Back to our emergency meeting last Friday and it was finally concluded that not only would the industry stand up for its democratic right to free trade by staging a protest in front of the Mayor’s Office in Plaza Bolivar but we would lead the campaign to call on ordinary Colombians to celebrate in peace.
To my astonishment, about 600 people showed up, many after working all night until four in the morning, wearing white t-shirts, with horns and placards to protest what we all felt was an injustice. To my further astonishment, a delegation from Asobares and representatives of the different designated entertainment districts were invited into the offices to discuss possible solutions.
As of the following Tuesday morning it was confirmed that, after a second meeting, we had reached an agreement that ley seca would only be applied between 10am and 10pm on Friday July 4 for the biggest football showdown in Colombia’s history against the host nation Brazil, in the quarterfinals.
No liquor to be sold during the game but we would be allowed to open for business as usual later that evening. Not the perfect outcome but certainly much better than what we were facing before we decided to come together and fight for our right to free trade.
As a result of the discussions with the Mayor’s Office, a number of positive resolutions were put forward by Asobares for the remaining Colombia matches. But it would be all for naught, as the heroic Colombian side was defeated.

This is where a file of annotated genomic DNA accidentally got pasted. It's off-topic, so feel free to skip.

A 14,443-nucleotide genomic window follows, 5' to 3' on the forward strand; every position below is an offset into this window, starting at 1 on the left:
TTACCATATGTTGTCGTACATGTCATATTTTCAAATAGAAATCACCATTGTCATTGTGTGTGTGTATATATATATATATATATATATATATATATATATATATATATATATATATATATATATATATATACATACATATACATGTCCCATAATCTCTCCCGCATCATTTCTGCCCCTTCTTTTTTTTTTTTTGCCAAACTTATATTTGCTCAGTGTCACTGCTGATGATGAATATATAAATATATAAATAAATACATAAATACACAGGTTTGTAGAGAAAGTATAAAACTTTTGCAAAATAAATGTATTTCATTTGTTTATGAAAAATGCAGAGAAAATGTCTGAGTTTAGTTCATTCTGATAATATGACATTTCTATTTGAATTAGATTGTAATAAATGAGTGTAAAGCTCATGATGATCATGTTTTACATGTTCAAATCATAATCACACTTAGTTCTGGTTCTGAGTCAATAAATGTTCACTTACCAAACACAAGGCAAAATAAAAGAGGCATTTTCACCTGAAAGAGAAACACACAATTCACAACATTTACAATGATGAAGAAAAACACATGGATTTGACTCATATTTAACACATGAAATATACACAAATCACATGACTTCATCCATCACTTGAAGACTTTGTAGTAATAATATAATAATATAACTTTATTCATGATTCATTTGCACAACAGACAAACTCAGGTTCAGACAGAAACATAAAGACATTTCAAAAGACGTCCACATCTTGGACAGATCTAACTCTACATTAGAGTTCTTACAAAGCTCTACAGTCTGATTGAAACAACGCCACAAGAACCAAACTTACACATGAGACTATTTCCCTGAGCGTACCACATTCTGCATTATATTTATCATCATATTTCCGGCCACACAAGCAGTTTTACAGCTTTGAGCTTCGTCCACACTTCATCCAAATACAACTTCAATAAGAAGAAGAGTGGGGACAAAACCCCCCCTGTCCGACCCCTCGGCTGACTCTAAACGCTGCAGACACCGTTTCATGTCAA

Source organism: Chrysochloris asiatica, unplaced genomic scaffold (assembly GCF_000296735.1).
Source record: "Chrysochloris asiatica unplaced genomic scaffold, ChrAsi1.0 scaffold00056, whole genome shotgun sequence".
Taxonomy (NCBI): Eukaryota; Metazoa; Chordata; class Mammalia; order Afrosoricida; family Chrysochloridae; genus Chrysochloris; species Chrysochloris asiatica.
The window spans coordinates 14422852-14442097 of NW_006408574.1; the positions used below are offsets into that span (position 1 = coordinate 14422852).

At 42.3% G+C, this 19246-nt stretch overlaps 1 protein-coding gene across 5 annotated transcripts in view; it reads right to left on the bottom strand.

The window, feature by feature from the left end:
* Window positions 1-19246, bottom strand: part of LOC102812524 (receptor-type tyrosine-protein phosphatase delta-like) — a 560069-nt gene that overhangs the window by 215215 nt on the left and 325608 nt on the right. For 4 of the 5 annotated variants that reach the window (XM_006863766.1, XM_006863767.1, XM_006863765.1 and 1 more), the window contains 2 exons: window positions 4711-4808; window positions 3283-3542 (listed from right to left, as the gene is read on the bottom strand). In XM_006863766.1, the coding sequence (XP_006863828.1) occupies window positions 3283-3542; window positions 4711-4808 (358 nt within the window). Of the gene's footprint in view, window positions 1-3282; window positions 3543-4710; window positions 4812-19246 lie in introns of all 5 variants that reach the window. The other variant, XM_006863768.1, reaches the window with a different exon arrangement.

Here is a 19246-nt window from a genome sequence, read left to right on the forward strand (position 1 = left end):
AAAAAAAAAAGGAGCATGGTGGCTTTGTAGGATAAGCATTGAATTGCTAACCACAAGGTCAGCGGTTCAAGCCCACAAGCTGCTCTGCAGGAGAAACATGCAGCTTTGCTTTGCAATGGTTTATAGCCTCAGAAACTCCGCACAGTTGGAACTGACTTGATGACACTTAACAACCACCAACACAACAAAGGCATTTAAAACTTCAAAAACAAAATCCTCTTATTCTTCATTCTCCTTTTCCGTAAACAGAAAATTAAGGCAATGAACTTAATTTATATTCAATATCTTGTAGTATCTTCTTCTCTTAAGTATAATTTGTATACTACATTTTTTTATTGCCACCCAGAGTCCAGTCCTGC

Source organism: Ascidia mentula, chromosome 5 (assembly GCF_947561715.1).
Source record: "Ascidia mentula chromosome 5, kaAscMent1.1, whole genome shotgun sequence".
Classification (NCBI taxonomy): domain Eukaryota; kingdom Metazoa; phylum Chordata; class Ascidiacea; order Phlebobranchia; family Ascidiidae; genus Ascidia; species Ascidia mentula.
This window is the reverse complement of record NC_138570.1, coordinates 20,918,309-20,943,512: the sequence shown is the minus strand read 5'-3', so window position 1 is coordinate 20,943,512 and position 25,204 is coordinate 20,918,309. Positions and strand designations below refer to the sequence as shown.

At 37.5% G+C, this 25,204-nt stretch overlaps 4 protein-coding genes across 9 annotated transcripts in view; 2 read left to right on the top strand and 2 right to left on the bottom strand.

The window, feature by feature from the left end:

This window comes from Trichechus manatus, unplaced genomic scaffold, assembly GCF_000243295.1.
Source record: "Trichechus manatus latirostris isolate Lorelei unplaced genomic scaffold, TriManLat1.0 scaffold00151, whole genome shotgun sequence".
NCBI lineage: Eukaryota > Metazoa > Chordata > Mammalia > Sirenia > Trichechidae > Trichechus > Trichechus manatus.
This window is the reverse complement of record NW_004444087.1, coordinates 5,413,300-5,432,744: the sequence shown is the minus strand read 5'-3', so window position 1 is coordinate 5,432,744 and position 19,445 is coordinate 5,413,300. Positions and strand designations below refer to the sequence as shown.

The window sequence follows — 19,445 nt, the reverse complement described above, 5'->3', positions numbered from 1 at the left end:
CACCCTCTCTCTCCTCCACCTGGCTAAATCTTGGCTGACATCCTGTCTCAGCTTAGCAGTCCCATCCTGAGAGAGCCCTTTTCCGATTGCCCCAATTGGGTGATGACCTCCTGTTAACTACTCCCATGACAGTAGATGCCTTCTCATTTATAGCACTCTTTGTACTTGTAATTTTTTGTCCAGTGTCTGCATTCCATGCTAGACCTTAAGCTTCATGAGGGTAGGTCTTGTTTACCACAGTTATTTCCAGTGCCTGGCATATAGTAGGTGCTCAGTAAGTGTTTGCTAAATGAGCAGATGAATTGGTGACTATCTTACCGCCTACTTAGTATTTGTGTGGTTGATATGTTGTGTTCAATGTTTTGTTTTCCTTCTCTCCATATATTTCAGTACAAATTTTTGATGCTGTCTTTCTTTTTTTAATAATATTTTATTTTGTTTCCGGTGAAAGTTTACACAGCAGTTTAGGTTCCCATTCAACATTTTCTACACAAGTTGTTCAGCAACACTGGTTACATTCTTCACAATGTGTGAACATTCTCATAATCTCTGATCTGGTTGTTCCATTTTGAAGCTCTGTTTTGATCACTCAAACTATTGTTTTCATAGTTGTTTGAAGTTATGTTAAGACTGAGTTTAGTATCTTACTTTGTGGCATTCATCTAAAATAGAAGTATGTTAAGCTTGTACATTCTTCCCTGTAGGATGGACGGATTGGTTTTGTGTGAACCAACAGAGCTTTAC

It could be easy to conclude that we the industry are only concerned about losing money and not the greater good. Speaking personally as a resident of Colombia, a father to my Colombian children and husband to my Colombian wife, I was really upset by the violence and the appalling behaviour of the small minority who caused such huge problems for the rest of us.
Sadly we are still far away from a solution to the violence that comes along with the inflamed passions for the ‘beautiful game’. Between Friday night on July 4 and Saturday morning, at least 11 people were killed in Bogota. Police were quick to note that not all of these cases could be attributed to the Colombia-Brazil match or alcohol, but they also couldn’t rule out the possibility that some of them might have been.
By Travis Crockett
The Opinion section is a space for your views and opinions. We’ve featured articles on all aspects of life in Colombia – from the free trade agreement to bull fighting.
Whether you agree or disagree with anything we’ve written, we’d love to hear your thoughts – leave a comment below, tweet us at @bogotapost, post on our Facebook page /BogotaPost or email us at [email protected].
The articles in ‘Opinion’ are commentary, not news reporting. The views expressed in this section are those of the author and do not necessarily reflect those of The Bogota Post or its publishers. The publishers take no responsibility for the accuracy of any information published in this section.